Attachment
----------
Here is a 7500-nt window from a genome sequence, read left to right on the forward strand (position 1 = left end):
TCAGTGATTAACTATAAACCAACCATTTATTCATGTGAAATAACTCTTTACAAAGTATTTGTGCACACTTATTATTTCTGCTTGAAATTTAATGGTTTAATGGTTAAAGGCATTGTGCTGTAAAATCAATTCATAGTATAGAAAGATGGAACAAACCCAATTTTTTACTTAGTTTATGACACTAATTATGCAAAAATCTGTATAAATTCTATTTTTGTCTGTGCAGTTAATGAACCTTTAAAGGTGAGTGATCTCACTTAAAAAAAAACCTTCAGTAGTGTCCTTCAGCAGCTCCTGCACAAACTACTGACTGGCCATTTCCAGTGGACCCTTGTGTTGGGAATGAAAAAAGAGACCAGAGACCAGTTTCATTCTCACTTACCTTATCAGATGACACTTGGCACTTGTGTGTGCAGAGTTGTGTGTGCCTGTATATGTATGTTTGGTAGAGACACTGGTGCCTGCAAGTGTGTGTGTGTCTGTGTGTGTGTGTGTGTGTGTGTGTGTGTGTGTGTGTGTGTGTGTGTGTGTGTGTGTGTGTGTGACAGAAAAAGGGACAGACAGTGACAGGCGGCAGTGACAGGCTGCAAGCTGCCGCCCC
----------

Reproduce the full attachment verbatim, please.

Here is a 7500-nt window from a genome sequence, read left to right on the forward strand (position 1 = left end):
TCAGTGATTAACTATAAACCAACCATTTATTCATGTGAAATAACTCTTTACAAAGTATTTGTGCACACTTATTATTTCTGCTTGAAATTTAATGGTTTAATGGTTAAAGGCATTGTGCTGTAAAATCAATTCATAGTATAGAAAGATGGAACAAACCCAATTTTTTACTTAGTTTATGACACTAATTATGCAAAAATCTGTATAAATTCTATTTTTGTCTGTGCAGTTAATGAACCTTTAAAGGTGAGTGATCTCACTTAAAAAAAAACCTTCAGTAGTGTCCTTCAGCAGCTCCTGCACAAACTACTGACTGGCCATTTCCAGTGGACCCTTGTGTTGGGAATGAAAAAAGAGACCAGAGACCAGTTTCATTCTCACTTACCTTATCAGATGACACTTGGCACTTGTGTGTGCAGAGTTGTGTGTGCCTGTATATGTATGTTTGGTAGAGACACTGGTGCCTGCAAGTGTGTGTGTGTCTGTGTGTGTGTGTGTGTGTGTGTGTGTGTGTGTGTGTGTGTGTGTGTGTGTGTGTGTGTGTGTGACAGAAAAAGGGACAGACAGTGACAGGCGGCAGTGACAGGCTGCAAGCTGCCGCCCC